1 Like

FYI you need to remove the / for that to apply to all paths. v2 path matching is exact match. This is all explained in the Upgrade Guide:

We’re working on it. v2 just came out, examples don’t just appear out of the blue, it takes time and users to come up with decently representative examples from working configurations.

We’re pointing people to the wiki on this very forum as the ideal place for examples and guides:

https://caddy.community/c/wiki/13

Are you talking about these pages?

Because those are definitely tutorials. They even appear under the “Tutorials” section in the sidebar.

The more “manual” style pages are these:

well if that’s something you have to insert into the pages it would that mean you cannot just serve markdown files as they are?

You can serve an HTML file which acts as the layout which includes markdown files.

You can look through the source of the Caddy website to see how it’s done:

Specifically, take a look at the Caddyfile, and src/docs/index.html.

Welcome Renato –

What is missing from the new tutorial? https://caddyserver.com/docs/caddyfile-tutorial - it was based on the old one and contains nearly analogous information, even in a parallel presentation (obviously with a few changes/improvements).

Is this referring to the Getting Started tutorial now? https://caddyserver.com/docs/getting-started – these are crucial for understanding your new web serer. One thing I am pretty convinced about is that users need to understand these aspects of Caddy because it is so unique from other servers.

Caddy 2 is not a toy; it is something that needs to be understood in order to be used well.

That’s what our forum’s new wiki category is for. :slight_smile: https://caddy.community/c/wiki/13

There’s nothing stopping anyone from writing these directives for v2 as well! (Though it is not strictly necessary to achieve the functionality due to Caddy 2’s advanced matching and header manipulation capabilities – but more directives can always be written for convenience, if desired.)

Did you know it took years before Caddy 1 had these features? I’d say we’re doing pretty well for where Caddy 2 is at, just a few weeks after its first tag.

The message in the banner is urgent to convince people to upgrade, even though we will probably have a link to a PDF of the docs or something, somewhere, at some point. I will suggest that you upgrade nonetheless, since Caddy 1 has bugs and stuff that can’t/won’t be fixed.

You can serve any static files as they are. If you mean markdown rendered as HTML, then, what use would that be? They would have no style, no page title, no behavior (optional, but still, most sites use a few lines of JS at least), no navigation, no header, no footer, etc. Markdown files are kind of useless without a template, hence the templates directive.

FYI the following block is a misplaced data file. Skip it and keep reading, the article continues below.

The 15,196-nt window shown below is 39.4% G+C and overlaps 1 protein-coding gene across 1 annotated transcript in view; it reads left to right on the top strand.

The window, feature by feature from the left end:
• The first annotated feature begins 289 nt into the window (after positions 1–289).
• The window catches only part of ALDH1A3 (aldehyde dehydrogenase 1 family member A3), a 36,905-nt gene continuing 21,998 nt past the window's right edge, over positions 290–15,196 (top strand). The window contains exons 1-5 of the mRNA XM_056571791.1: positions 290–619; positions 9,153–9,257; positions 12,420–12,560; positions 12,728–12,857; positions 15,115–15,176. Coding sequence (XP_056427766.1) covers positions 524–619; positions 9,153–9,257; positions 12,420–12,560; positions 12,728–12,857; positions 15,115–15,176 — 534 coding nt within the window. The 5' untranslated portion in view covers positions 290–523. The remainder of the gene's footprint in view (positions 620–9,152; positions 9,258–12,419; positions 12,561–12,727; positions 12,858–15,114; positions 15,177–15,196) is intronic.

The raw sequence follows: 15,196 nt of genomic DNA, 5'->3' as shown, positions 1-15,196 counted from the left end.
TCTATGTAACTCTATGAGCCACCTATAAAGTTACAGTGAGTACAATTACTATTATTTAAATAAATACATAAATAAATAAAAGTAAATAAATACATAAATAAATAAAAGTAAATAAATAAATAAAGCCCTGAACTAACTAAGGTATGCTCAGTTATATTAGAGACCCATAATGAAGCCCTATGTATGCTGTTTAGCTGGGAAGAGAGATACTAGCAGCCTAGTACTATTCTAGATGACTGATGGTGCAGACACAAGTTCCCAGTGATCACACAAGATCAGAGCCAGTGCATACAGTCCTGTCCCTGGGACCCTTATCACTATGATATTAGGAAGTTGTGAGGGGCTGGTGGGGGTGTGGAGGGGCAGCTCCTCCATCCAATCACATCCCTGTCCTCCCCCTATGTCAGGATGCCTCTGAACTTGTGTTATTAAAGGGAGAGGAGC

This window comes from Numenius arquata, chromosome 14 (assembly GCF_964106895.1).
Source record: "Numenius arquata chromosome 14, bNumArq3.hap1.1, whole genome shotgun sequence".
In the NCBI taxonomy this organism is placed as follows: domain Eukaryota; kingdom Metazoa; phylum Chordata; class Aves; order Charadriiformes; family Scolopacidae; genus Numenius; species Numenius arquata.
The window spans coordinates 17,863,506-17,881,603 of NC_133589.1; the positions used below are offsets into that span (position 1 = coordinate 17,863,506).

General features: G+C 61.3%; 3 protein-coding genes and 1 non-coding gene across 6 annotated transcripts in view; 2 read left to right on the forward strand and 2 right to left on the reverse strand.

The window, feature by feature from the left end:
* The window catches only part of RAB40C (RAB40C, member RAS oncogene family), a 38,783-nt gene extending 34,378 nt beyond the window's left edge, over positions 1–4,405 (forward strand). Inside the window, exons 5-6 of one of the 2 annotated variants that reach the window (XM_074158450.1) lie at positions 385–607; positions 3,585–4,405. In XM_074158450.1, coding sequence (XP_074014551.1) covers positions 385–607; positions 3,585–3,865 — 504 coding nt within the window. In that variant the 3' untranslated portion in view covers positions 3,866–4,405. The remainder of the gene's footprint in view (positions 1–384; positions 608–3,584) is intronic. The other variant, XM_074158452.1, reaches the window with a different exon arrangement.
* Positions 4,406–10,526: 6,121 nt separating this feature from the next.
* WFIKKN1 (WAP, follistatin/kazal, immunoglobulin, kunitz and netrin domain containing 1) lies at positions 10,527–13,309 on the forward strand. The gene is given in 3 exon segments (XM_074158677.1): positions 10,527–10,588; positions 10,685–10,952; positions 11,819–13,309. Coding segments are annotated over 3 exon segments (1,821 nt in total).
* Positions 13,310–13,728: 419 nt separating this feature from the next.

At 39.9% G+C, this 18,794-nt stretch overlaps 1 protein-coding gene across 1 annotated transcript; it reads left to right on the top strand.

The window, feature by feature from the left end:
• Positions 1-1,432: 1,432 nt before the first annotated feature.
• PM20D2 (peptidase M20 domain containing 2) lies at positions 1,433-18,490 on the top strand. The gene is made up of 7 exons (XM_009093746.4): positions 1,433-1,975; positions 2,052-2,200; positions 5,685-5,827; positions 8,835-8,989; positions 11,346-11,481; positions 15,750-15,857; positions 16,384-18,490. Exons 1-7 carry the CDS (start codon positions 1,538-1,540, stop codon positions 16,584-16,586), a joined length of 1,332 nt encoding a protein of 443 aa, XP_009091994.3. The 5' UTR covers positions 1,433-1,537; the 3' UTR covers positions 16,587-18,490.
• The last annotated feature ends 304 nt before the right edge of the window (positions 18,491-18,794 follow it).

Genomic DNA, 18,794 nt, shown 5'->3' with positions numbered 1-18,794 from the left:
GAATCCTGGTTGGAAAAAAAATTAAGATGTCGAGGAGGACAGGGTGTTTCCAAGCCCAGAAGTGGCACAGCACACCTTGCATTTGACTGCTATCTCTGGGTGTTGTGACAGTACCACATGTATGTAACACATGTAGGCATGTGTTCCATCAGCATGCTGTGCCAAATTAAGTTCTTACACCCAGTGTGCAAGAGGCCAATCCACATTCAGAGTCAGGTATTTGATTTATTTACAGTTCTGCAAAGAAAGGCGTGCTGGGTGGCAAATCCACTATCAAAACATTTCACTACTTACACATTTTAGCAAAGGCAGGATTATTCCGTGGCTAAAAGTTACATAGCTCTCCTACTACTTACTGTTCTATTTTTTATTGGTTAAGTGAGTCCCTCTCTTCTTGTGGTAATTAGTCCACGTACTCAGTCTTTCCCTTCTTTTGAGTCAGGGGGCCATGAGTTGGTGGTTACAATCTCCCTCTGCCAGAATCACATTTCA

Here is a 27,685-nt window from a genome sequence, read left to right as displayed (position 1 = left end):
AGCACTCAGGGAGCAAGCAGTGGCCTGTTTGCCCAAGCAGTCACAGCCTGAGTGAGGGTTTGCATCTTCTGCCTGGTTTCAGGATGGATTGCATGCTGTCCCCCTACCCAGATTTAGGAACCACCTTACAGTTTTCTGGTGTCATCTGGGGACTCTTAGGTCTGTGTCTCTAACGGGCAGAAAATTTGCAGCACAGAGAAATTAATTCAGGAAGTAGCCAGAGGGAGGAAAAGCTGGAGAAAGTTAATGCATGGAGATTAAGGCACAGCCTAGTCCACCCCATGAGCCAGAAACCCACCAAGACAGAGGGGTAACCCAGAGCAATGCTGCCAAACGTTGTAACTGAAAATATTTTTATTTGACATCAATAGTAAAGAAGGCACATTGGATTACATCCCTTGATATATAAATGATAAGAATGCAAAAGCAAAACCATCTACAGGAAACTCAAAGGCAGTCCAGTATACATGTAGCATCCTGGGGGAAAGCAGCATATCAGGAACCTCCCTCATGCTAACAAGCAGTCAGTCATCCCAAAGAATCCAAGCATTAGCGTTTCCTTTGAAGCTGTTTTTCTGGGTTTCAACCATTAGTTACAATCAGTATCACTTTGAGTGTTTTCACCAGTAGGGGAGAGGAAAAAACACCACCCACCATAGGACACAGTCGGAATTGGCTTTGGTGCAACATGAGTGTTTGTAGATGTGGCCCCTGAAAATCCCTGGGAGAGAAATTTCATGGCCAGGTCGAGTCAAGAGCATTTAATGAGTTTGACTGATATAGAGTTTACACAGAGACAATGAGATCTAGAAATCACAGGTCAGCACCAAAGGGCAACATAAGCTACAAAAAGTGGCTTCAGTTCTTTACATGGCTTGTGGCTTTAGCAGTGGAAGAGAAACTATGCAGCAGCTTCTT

style and js was in caddy1 set centrally which makes sense when you do not want to modify many markdown files just to fit the template.

in fact you could even throw in a global template to use for all markdown files at a specific place allowing even more flexibility while keeping the ability to just use markdown files.

You can do the same in Caddy 2, that’s exactly how we do our docs. One file with the styles and template, then countless other Markdown files that get rendered into it.

okay that is totally not obvious that the tpl works that way. I just thought you would have to make each page as a template with places for variables like

{{env "VAR_NAME"}}

markdown text with something like this

{{markdown "My _markdown_ text"}}

and server side includes

{{include "path/to/file.html"}} // no arguments

Thanks Matt and Francis for the links and feedback! This Caddyfile (Example: WordPress) is a good starting point for my upgrade to v2. I’ve read the documentation and understand the directives better now, but in the spirit of minimal configuration, I think the v2 documentation can perhaps offer sample Caddyfiles for PHP or .NET web servers right in the beginning so users can get started quickly without having to read too much into other details.

There’s a WordPress example right here:

None of us have experience with .NET, but it would probably just be a simple reverse_proxy. A .NET example would be basically meaningless.

I don’t really think we need examples specific to those things in the docs. That’s exactly what the wiki category is for. Some simple PHP examples make sense to have in the docs though, because we have a directive dedicated to it.